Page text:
Rabbit stew, maybe, he thought, enjoying the taste slowly even as he glared into his bowl. Commoner’s food, although not in Solstheim. Fauna was scarce on the island, and meats had to be shipped from the mainland. He frowned at the thought. Had they left Solstheim? His last memories had been of Apocrypha, and he was irked by the realization that he had little to knowledge of, well, anything, really.

He cleaned off the rest of his food relatively quickly, trying- and failing- to ignore the quirk at the corner of Lycka’s mouth as she watched him.

“Was it good?” she asked after he had eaten the final chunk of bread, eyes twinkling with amusement.

“It was… adequate,” he grumbled.

She laughed then, warm and genuine, and the sound made Miraak pause.

She rose from her seat, brushing imaginary dust off her lap. “I have errands to run,” she said. “You’re welcome to do as you like, so long as you don’t leave the house. I won’t be long.”

Miraak blinked and opened his mouth to protest- why or how, he didn’t know, probably with a scathing remark that would ultimately have no effect- but Lycka had already moved to grab a cloak and was out the door before he could gather his thoughts.

He stared at the door for a few moments, narrow-eyed and frowning.

He stood and strode to the door with long, tense strides and reached for the door. A spark of hope lit in his chest when his hands closed around the knob unhindered- and froze.

He grit his teeth and attempted to clench his hand, but it remained weak and loose around the doorknob. No amount of effort could get him to turn the damned thing.

He swore and pulled his hand away, whirling around to punch the wall. The wood splintered under the force, and the shards bit into his knuckles and dug into his skin.

Snarling profanities, he wrenched his hand back to inspect the damage. Several splinters had embedded themselves in the back of his hand, and he flexed it, wincing as the movement made them shift deeper into his skin.

He grit his teeth and ignored the pain, pacing angrily across the room.

Miraak exhaled sharply, fury burning at his blood and roaring in his ears. He was tempted to break something, anything, petty and childish as it was.

He refused. He was the First Dragonborn, and Divines be damned if he lowered himself to do something as inane and trivial as that. His fingers twitched.

Miraak took a deep breath and closed his eyes. He would not.

And so, with nothing else to do, he explored.

Where Lycka had left through- presumably the exit to the outside world- was to his right, so he turned left, and the room opened up to small dining area, with the wooden table pushed up against the wall. A cabinet filled with bottles of liquor and various filled with dried meats, herbs, and cheeses stood against the adjacent wall, and a hearth with a cooking pot beside that.

He trudged up the stairs and grimaced, remembering being led down those same stairs like a dog. He peeked through a door, finding nothing more than what appeared to be a makeshift armory and storage room. Mannequins covered with armor- mismatched, he noticed with irritation- leaned against the walls. Wooden chests were stacked haphazardly and weapon racks hung crookedly on the wall. Busted training dummies and broken archery targets littered the floor.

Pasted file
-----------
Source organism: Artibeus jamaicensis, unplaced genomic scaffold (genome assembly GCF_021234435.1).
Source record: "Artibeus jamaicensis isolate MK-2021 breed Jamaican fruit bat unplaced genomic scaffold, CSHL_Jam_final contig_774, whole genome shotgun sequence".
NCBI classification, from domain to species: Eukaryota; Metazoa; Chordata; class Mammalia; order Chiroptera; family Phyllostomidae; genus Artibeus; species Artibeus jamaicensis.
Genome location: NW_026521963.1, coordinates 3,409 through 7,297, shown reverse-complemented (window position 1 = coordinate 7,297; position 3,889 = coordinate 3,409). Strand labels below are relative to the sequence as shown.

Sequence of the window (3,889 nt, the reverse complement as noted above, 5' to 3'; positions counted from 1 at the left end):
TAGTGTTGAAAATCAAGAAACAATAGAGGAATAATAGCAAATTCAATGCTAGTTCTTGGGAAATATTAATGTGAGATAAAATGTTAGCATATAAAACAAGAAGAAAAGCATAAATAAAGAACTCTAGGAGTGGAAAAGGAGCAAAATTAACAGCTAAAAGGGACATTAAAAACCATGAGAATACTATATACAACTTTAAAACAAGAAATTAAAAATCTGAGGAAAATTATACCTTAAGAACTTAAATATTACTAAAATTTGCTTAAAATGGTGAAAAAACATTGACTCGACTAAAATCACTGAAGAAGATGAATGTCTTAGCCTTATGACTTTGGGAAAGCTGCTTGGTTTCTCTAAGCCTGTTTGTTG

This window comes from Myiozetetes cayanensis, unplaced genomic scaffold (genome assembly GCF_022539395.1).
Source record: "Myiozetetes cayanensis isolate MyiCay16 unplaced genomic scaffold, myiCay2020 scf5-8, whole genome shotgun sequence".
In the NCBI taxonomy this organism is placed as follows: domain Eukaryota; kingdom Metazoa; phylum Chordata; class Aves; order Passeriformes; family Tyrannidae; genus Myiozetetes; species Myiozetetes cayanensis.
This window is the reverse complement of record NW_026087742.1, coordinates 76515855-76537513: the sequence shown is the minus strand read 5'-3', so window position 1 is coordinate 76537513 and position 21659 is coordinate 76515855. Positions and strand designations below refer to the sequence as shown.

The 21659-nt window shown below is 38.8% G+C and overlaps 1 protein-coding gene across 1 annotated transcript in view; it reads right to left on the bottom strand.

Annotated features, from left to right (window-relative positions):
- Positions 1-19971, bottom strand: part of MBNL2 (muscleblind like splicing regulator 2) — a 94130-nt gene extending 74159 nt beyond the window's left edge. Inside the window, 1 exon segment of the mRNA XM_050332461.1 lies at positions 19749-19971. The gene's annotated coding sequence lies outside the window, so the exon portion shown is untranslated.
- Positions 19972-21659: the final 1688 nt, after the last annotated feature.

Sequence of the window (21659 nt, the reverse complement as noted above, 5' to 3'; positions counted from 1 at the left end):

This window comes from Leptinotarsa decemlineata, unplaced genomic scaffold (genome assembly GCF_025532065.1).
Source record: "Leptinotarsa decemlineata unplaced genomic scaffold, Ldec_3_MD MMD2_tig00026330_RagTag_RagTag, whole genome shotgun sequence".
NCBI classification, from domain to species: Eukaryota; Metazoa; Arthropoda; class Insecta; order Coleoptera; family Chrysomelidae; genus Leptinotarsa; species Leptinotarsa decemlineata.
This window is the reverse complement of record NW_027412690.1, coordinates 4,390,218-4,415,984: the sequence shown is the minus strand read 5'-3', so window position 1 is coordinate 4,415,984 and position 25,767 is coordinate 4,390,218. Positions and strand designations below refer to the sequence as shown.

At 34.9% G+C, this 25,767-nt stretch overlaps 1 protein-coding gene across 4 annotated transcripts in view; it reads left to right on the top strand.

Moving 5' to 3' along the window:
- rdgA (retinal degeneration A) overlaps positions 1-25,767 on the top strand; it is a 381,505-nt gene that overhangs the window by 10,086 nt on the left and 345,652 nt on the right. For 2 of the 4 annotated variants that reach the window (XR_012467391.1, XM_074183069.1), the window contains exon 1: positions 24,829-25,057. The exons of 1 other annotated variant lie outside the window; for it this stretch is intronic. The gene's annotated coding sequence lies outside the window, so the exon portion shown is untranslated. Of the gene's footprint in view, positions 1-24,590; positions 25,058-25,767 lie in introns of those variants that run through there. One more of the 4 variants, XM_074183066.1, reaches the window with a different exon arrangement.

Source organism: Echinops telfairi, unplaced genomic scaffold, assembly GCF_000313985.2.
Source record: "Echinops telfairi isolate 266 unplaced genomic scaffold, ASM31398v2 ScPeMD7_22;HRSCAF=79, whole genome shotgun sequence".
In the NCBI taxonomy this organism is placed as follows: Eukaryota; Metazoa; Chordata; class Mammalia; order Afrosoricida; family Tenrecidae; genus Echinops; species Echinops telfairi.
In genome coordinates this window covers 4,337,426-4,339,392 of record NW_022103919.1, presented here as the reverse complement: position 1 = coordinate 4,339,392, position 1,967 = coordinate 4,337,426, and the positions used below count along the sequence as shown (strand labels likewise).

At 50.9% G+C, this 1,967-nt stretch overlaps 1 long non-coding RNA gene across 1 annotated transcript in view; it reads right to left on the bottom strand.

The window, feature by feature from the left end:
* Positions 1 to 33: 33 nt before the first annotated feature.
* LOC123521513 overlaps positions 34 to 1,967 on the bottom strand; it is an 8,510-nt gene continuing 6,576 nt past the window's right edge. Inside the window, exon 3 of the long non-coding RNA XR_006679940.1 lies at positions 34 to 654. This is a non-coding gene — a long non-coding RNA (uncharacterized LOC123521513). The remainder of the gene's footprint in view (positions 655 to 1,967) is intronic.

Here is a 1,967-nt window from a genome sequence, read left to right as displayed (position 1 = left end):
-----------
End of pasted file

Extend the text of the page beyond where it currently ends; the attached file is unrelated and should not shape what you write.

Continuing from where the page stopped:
Miraak shut the door to preserve his sanity, pivoting and taking three long strides away from the room before he felt he was far enough to prevent a stroke.

“Absolutely disgusting,” he said to no one in particular. Hermaeus Mora was probably laughing at him.

He wandered a bit more, taking stock of the upper floor. A door that led to the bedroom that he had been in, a stone tub- a tub!- filled with water that smelled suspiciously like dragon’s tongue, a shelf scattered with various potions. It looked… very lived-in. Messy. Organic. Not at all like the cold walls of his temple.

He huffed, brow furrowing, as he tread back down the stairs, curiosity sated for the moment. As turned back, he noticed a second set leading down, though it was only a few steps before the rest of the path was blocked by a door. He tested it, frowning when it wouldn’t budge. Locked, then.

Suddenly, he heard the door open, and he turned sharply.

Lycka had returned, stretching languidly as she shut the door behind her. Miraak caught a glimpse of a sliver of light just before it closed completely, and then he turned his attention to the Dragonborn.

“Back so soon?” he asked dryly.

Lycka hummed, shrugging her cloak off her shoulders and draping it across the chair in front of the hearth. It was damp, he noticed, and flakes of snow were caught along the fabric before they melted from the heat of the fire.

No ash. So they weren’t in Solstheim any longer, although he had begun to suspect it when he had wandered the house. The furnishings were very Nordic in design, and he doubted that a house like this would be found on the island of Dunmer.

“Apologies for keeping you waiting,” Lycka said, jerking him back to the present, “although this may be common in the future. My duties keep me busy.”

Miraak’s eyes narrowed. “I refuse to be kept in this house like a prisoner while you traipse across the land running fools’ errands,” he snapped.

“Are you not a prisoner?” she said, tilting her head as she regarded him through placid eyes. “Or do you fancy yourself a dog, following at my heels?”